ایجاد تجربه تغییرات اجتماعی
|کد مقاله||سال انتشار||مقاله انگلیسی||ترجمه فارسی||تعداد کلمات|
|16978||2006||8 صفحه PDF||سفارش دهید||محاسبه نشده|
Publisher : Elsevier - Science Direct (الزویر - ساینس دایرکت)
Journal : Futures, Volume 38, Issue 6, August 2006, Pages 708–715
This paper discusses how the social change theory of P.R. Sarkar is introduced to students of the Australian Foresight Institute's Masters in Strategic Foresight program through an action learning process. Through action learning, the student can come to appreciate the qualitative difference in understanding that can be obtained through taking an ‘integral’ or meta-perspective on social change processes. Such a perspective increases the efficacy and scope of all social interventions.
In the Australian Foresight Institute's Master of Science in Strategic Foresight program, the first year of a student's study is concluded with the subject ‘Dimensions of Global Change’. After studying the history, the methods and the use of futures methods, students are then exposed to the idea of the ‘constructedness’ of theories of social change. An outcome of this subject is for students to become aware of the deep macrohistorical processes that shape and contour both ‘presents’ and ‘futures’. P.R. Sarkar's ‘Social Cycle’ elegantly demonstrates how easily ‘social roles’ are adopted and how these roles bring forth partial and limited understandings of change and change processes. Both as a macrohistorical model of social change and the embodiment the process of social construction it is a pivotal learning element in the subject. Ken Wilber suggests that developing an ‘integral’ or ‘meta’-perspective allows the individual to honour all participants' perspectives and can generate interventions and behaviours that can act with greater effectiveness and sustainability on a social system. Here, too, Sarkar is relevant, as the role of the ‘sadvipran’ in the social cycle is both theory and action that embodies ‘integrality’.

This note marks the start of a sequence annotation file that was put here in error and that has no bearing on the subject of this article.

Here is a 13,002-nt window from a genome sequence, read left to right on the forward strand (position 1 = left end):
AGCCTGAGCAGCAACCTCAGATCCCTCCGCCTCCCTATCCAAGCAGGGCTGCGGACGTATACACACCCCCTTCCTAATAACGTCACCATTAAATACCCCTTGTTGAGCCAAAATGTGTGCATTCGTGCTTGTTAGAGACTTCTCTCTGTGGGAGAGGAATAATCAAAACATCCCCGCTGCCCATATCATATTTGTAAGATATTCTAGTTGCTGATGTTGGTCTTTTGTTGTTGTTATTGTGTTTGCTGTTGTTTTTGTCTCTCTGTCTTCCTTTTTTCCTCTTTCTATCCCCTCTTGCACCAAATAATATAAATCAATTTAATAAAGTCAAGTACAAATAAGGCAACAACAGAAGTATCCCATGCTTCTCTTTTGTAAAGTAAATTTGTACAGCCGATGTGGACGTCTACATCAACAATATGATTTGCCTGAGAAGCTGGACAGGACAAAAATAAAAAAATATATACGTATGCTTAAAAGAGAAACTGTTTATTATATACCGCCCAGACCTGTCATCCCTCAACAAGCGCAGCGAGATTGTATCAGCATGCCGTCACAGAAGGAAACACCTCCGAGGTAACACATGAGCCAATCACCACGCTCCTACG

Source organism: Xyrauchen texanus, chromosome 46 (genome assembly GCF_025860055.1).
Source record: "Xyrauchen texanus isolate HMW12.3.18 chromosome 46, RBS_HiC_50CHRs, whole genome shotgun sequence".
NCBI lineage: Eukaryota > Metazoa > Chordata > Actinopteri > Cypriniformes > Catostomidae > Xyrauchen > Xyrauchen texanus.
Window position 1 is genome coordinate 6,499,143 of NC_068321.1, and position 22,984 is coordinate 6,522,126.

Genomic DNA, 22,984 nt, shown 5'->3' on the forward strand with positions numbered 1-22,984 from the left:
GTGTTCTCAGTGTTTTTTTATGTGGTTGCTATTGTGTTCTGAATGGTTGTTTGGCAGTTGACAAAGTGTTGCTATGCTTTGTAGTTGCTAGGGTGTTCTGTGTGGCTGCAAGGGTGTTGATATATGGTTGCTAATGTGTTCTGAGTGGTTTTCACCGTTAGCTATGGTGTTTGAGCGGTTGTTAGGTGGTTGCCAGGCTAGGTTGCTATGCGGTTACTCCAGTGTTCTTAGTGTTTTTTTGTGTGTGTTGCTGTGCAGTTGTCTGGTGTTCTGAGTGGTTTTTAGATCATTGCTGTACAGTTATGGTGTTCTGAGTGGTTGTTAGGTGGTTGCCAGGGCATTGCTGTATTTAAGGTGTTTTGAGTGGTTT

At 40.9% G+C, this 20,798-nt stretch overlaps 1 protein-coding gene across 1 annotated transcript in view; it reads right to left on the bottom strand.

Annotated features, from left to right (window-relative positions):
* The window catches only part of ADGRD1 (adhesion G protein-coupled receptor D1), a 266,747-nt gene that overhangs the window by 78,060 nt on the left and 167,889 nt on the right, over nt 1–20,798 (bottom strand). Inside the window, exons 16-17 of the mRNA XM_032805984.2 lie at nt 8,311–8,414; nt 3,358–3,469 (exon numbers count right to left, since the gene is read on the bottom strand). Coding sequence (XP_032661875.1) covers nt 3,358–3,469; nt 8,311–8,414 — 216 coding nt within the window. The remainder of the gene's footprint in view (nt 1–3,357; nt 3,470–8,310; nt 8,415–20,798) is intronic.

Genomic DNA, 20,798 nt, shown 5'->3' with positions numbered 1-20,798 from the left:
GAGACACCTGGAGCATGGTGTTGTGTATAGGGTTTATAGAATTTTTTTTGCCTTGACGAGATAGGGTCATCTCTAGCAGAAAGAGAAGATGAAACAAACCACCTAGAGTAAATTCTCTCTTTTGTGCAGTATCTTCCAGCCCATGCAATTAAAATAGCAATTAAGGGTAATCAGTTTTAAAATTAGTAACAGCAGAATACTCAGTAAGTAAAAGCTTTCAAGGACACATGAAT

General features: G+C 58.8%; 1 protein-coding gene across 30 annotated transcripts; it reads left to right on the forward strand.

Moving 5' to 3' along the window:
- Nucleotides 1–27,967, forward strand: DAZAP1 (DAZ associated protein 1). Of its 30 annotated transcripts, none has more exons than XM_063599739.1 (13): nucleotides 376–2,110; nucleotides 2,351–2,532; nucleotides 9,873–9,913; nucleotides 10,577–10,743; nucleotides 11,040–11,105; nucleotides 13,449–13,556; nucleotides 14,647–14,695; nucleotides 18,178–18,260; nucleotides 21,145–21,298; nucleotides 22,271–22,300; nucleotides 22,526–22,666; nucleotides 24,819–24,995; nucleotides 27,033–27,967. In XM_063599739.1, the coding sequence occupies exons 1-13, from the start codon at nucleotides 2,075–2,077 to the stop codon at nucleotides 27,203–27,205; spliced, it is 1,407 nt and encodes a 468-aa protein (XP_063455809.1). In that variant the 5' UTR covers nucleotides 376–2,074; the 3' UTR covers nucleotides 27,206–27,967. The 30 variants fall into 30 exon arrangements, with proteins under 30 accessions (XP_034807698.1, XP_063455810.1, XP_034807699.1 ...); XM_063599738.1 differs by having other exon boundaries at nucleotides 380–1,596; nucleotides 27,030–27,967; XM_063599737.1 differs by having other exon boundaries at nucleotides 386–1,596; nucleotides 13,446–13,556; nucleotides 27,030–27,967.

نتیجه گیری انگلیسی
The Sarkar game experience taps into the ‘deep’ scripts that we all have; scripts that cover role, power and relationship. Our societal processes have programmed those scripts into us and they continue to operate unconsciously until an experience draws them into consciousness thereby making them accessible to inquiry and examination. The student experience of those traditional roles of managing and driving social change clearly demonstrates the one-sidedness of contemporary Western culture. The game dynamics clearly showed how our programmed selves are comfortable with external forms of managing social change (Warrior or Merchant). In this ‘world’, guns or butter make you a player. Yet Sarkar clearly demonstrates that this is only half of what is available for managing social change. The ideational realm is equally powerful in creating and managing change, yet the observation of the game is that we appear to have forgotten how to do this.